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Context-aware application to increase compliance of physical rehabilitation exercises at home via animatronic biofeedback in elderly users

Gamecho, B. ; Silva, H. ; Guerreiro, J. Guerreiro ; Gardeazabal, L. ; Abascal, J.

Journal of Medical Systems Vol. 39, Nº 11, pp. 296 - 306, August, 2015.

ISSN (print): 0148-5598
ISSN (online): 1573-689X

Scimago Journal Ranking: 0,74 (in 2015)

Digital Object Identifier:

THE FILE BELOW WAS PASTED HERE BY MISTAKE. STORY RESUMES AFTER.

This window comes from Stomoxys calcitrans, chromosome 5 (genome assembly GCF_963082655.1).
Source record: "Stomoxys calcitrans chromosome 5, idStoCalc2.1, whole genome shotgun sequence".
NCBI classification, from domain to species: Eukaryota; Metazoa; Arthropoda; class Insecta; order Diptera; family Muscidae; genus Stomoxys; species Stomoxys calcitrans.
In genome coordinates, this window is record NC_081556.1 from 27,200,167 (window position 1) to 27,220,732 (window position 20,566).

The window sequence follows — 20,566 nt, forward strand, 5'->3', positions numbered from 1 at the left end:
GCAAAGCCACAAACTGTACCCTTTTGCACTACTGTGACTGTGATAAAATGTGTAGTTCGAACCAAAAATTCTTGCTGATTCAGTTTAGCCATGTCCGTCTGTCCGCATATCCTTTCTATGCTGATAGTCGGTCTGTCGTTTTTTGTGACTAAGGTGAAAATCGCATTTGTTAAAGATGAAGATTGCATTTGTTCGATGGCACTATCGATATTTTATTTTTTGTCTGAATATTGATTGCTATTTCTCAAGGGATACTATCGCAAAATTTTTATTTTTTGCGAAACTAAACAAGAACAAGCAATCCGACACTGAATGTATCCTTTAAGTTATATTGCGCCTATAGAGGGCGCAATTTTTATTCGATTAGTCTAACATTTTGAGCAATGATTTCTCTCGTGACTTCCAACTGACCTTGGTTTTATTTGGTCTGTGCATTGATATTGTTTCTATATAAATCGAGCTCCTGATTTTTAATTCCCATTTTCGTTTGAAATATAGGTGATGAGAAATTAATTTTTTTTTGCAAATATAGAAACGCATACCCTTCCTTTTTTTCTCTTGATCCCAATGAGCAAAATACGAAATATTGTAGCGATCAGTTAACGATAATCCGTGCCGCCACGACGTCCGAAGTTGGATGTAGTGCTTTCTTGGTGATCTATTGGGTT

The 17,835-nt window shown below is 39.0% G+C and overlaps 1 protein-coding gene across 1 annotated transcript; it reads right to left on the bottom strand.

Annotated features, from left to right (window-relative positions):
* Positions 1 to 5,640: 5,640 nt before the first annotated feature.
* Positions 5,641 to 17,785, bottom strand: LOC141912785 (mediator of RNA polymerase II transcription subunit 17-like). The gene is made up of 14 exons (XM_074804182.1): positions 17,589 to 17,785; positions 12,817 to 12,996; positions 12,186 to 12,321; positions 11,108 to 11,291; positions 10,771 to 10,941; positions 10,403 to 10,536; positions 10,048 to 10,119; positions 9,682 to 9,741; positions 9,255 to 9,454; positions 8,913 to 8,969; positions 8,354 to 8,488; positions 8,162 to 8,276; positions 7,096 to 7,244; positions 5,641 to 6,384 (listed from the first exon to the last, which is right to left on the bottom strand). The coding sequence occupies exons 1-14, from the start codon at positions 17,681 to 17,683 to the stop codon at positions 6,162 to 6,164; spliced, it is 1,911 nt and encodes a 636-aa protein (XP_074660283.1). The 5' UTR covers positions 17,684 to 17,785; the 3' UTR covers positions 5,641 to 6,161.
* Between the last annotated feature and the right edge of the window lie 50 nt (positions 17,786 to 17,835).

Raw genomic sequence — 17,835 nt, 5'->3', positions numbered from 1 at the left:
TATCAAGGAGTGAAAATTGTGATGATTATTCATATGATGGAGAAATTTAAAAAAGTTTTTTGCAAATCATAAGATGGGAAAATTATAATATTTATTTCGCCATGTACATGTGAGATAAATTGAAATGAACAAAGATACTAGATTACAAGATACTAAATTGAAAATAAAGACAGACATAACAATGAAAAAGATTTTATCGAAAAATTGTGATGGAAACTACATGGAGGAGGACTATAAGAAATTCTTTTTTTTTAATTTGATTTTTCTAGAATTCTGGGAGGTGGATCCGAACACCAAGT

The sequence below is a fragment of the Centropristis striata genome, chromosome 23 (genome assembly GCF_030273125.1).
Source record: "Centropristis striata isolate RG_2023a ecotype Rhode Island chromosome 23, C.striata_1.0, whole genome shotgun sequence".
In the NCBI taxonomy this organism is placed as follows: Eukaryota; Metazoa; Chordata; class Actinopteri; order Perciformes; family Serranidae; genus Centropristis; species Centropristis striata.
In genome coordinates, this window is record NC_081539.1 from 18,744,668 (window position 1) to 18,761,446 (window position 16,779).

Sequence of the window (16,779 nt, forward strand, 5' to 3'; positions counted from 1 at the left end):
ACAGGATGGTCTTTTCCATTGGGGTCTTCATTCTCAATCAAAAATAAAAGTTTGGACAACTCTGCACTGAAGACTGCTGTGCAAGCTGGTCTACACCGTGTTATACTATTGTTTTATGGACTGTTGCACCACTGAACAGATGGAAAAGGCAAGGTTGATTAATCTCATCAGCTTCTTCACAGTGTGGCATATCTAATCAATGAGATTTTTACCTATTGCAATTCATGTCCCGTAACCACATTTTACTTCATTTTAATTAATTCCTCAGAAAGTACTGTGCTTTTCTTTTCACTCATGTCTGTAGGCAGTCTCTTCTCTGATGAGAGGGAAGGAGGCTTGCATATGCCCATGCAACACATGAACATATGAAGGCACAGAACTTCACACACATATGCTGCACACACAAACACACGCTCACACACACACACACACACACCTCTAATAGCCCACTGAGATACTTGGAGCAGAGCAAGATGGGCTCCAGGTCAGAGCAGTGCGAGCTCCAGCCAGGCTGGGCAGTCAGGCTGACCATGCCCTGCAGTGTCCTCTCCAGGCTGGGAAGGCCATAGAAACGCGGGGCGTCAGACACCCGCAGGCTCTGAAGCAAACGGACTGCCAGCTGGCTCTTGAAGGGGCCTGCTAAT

Biofeedback from physical rehabilitation exercises has proved to lead to faster recovery, better outcomes, and increased patient motivation. In addition, it allows the physical rehabilitation processes carried out at the clinic to be complemented with exercises performed at home. However, currently existing approaches rely mostly on audio and visual reinforcement cues, usually presented to the user on a computer screen or a mobile phone interface. Some users, such as elderly people, can experience difficulties to use and understand these interfaces, leading to non-compliance with the rehabilitation exercises. To overcome this barrier, latest biosignal technologies can be used to enhance the efficacy of the biofeedback, decreasing the complexity of the user interface. In this paper we propose and validate a context-aware framework for the use of animatronic biofeedback, as a way of potentially increasing the compliance of elderly users with physical rehabilitation exercises performed at home. in the scope of our work, animatronic biofeedback entails the use of pre-programmed actions on a robot that are triggered in response to certain changes detected in the users’ biomechanical or electrophysiological signals. We use electromyographic and accelerometer signals, collected in real time, to monitor the performance of the user while executing the exercises, and a mobile robot to provide animatronic reinforcement cues associated with their correct or incorrect execution. A context aware application running on a smartphone aggregates the sensor data and controls the animatronic feedback. The acceptability of the animatronic biofeedback has been tested on a set of volunteer elderly users. The results suggest that the participants found the animatronic feedback engaging and of added value.